Smart devices

What Do OEMs Really Think About eSIM and iSIM

It’s been nearly six years since GSMA released the first eSIM specification, and over a year since our announcement of iSIM. It’s vital that ecosystem perceptions on adopting these technologies are fully understood. That’s why we asked representatives from a range of different sectors across the entire IoT ecosystem about their views on eSIM and iSIM. In this blog, I look at the feedback provided by the OEMs. 

OEMs on eSIM: Positive but Cautious

When compared with responses from other groups, OEMs have the least awareness of eSIM:

  • 22.5% of polled OEMs say they are not aware of eSIM.
  • 39% of those OEMs who are aware of eSIM believe that there is little awareness of this technology within their sector. 

A large proportion of these ‘little or no awareness’ responses come from medium and smaller-sized OEMs, who may not have encountered many eSIM deployments in their target markets. A lot of eSIM awareness is driven by connected devices (such as smartwatches, laptops, smartphones), and IoT connectivity in the automotive sectors. These applications are mainly implemented by larger OEMs. Clearly, more work is needed in raising awareness of the range of use cases, benefits and case studies to instil market confidence and accelerate wider adoption of eSIM by all OEMs.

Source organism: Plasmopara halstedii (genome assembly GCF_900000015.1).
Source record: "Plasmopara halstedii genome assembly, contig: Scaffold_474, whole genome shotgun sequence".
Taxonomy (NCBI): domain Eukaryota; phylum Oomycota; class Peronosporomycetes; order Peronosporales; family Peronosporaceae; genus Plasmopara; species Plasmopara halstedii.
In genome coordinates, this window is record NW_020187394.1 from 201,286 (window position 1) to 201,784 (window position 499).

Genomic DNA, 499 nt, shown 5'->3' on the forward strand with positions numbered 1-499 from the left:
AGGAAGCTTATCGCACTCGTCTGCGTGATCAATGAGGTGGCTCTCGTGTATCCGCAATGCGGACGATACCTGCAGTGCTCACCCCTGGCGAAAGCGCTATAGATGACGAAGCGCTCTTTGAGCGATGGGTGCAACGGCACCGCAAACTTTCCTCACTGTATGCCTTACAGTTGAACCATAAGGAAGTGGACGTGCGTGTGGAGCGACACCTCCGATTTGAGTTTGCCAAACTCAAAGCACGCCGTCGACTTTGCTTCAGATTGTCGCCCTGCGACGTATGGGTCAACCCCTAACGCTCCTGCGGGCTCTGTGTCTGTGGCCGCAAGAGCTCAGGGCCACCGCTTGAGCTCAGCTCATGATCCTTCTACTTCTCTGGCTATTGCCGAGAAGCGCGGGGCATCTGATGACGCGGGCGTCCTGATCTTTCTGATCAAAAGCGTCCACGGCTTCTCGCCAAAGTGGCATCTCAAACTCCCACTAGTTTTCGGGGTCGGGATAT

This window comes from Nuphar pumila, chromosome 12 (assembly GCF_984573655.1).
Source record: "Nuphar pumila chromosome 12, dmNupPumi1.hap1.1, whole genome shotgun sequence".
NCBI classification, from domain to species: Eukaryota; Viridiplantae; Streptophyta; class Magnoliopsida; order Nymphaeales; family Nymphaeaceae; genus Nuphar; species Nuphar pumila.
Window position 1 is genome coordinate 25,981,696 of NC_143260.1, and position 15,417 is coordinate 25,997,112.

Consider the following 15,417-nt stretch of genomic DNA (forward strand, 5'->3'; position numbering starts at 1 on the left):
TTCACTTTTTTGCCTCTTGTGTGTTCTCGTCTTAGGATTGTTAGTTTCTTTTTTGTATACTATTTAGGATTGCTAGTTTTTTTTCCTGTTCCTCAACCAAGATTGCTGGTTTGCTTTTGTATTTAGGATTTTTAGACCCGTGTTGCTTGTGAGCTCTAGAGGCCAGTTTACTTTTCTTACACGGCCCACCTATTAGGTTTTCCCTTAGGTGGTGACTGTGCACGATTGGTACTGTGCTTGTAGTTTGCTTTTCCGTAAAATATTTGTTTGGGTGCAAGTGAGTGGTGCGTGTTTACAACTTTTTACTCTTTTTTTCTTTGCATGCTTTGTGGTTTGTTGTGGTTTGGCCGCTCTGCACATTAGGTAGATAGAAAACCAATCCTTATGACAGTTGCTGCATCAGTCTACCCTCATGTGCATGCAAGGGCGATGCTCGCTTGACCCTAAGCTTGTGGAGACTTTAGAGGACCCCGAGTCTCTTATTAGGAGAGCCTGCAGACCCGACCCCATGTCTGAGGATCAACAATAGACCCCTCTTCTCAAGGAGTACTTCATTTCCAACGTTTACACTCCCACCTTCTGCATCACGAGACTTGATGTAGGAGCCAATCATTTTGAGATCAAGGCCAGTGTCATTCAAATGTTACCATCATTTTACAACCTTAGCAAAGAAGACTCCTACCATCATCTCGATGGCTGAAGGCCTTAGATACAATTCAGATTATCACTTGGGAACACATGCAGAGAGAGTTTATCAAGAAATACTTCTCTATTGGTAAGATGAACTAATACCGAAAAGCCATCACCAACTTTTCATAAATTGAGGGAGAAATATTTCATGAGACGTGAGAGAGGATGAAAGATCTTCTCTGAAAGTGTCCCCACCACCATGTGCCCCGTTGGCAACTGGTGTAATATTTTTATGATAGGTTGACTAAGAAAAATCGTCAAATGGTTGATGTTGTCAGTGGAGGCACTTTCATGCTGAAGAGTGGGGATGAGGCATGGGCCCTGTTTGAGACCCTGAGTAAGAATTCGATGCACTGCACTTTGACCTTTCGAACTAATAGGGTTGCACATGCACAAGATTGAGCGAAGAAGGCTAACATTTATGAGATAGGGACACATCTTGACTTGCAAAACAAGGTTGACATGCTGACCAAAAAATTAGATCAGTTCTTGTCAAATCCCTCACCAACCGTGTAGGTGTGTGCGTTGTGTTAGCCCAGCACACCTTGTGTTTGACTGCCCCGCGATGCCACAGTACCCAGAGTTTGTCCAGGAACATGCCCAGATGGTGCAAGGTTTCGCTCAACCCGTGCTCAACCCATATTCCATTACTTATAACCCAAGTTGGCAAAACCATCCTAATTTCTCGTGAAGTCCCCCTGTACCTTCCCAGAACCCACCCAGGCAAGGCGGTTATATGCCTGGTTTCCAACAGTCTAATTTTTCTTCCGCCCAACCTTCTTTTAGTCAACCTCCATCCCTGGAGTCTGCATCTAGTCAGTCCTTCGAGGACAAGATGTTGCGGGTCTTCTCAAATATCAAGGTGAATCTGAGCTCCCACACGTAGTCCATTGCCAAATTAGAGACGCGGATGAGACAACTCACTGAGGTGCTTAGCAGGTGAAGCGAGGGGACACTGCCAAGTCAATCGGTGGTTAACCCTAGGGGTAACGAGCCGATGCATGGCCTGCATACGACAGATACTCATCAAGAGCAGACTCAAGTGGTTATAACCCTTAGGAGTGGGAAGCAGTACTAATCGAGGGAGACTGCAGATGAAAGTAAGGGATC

Only 57% of OEMs agree that eSIM will overtake traditional SIM cards as the preferred SIM technology. This is relatively low compared to an average of 80% observed across other sectors.

Not surprisingly, 4% of OEMs plan to start deploying eSIM in the next year; 12% within the next two to five years; and 46% within the next five to 10 years. OEMs, along with enterprises, also give the highest ‘investigated adoption, but decided to wait’ response, at 14% each.

The silver lining though is that 88% of those OEMs who are aware of eSIM recognize its positive impact on their customers, understanding the many benefits and opportunities it brings. Overall, it appears that OEMs see eSIM as a positive development, but a significant proportion are choosing to delay their adoption. Let’s look at the possible reasons why.

Obstacles to eSIM Adoption: Resistance from Traditional Stakeholders

Resistance from traditional stakeholders, cost and delivery complexities are the top three obstacles identified by OEMs. These concerns are similar to those of MNOs, chipset makers, IoT service providers and enterprises, with stakeholder resistance being a concern across the board.